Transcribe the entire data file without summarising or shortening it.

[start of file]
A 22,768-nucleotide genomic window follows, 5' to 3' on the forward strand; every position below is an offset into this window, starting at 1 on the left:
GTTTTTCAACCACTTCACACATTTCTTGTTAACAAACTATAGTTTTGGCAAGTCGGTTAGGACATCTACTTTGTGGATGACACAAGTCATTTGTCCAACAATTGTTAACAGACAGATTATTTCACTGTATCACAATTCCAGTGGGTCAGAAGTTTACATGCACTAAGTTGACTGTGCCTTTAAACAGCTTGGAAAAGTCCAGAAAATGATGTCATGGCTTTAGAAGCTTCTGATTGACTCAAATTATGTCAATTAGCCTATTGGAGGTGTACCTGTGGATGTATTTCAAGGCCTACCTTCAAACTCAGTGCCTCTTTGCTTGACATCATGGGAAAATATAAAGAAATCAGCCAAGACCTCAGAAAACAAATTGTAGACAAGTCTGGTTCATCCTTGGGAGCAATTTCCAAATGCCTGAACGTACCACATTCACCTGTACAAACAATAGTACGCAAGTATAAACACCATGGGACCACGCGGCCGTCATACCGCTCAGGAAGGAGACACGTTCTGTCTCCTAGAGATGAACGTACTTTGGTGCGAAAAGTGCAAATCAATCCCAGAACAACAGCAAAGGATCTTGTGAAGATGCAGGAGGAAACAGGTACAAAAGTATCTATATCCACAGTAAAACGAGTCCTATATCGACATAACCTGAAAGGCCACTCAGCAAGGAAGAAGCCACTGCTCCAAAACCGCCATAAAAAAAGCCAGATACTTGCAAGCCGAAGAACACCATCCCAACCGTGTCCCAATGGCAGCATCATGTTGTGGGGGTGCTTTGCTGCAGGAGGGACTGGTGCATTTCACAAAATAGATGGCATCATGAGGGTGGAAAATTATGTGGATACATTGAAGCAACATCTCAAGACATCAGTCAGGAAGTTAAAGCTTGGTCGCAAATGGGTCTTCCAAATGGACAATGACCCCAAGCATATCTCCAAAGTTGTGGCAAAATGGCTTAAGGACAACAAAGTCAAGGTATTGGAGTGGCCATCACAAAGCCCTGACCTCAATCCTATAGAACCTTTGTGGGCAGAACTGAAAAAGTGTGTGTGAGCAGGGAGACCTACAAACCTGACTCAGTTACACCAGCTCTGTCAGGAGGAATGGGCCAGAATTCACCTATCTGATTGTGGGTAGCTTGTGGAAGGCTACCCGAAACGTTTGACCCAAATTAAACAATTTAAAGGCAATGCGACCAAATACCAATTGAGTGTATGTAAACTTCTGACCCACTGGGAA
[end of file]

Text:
A 22,768-nucleotide genomic window follows, 5' to 3' on the forward strand; every position below is an offset into this window, starting at 1 on the left:
GTTTTTCAACCACTTCACACATTTCTTGTTAACAAACTATAGTTTTGGCAAGTCGGTTAGGACATCTACTTTGTGGATGACACAAGTCATTTGTCCAACAATTGTTAACAGACAGATTATTTCACTGTATCACAATTCCAGTGGGTCAGAAGTTTACATGCACTAAGTTGACTGTGCCTTTAAACAGCTTGGAAAAGTCCAGAAAATGATGTCATGGCTTTAGAAGCTTCTGATTGACTCAAATTATGTCAATTAGCCTATTGGAGGTGTACCTGTGGATGTATTTCAAGGCCTACCTTCAAACTCAGTGCCTCTTTGCTTGACATCATGGGAAAATATAAAGAAATCAGCCAAGACCTCAGAAAACAAATTGTAGACAAGTCTGGTTCATCCTTGGGAGCAATTTCCAAATGCCTGAACGTACCACATTCACCTGTACAAACAATAGTACGCAAGTATAAACACCATGGGACCACGCGGCCGTCATACCGCTCAGGAAGGAGACACGTTCTGTCTCCTAGAGATGAACGTACTTTGGTGCGAAAAGTGCAAATCAATCCCAGAACAACAGCAAAGGATCTTGTGAAGATGCAGGAGGAAACAGGTACAAAAGTATCTATATCCACAGTAAAACGAGTCCTATATCGACATAACCTGAAAGGCCACTCAGCAAGGAAGAAGCCACTGCTCCAAAACCGCCATAAAAAAAGCCAGATACTTGCAAGCCGAAGAACACCATCCCAACCGTGTCCCAATGGCAGCATCATGTTGTGGGGGTGCTTTGCTGCAGGAGGGACTGGTGCATTTCACAAAATAGATGGCATCATGAGGGTGGAAAATTATGTGGATACATTGAAGCAACATCTCAAGACATCAGTCAGGAAGTTAAAGCTTGGTCGCAAATGGGTCTTCCAAATGGACAATGACCCCAAGCATATCTCCAAAGTTGTGGCAAAATGGCTTAAGGACAACAAAGTCAAGGTATTGGAGTGGCCATCACAAAGCCCTGACCTCAATCCTATAGAACCTTTGTGGGCAGAACTGAAAAAGTGTGTGTGAGCAGGGAGACCTACAAACCTGACTCAGTTACACCAGCTCTGTCAGGAGGAATGGGCCAGAATTCACCTATCTGATTGTGGGTAGCTTGTGGAAGGCTACCCGAAACGTTTGACCCAAATTAAACAATTTAAAGGCAATGCGACCAAATACCAATTGAGTGTATGTAAACTTCTGACCCACTGGGAA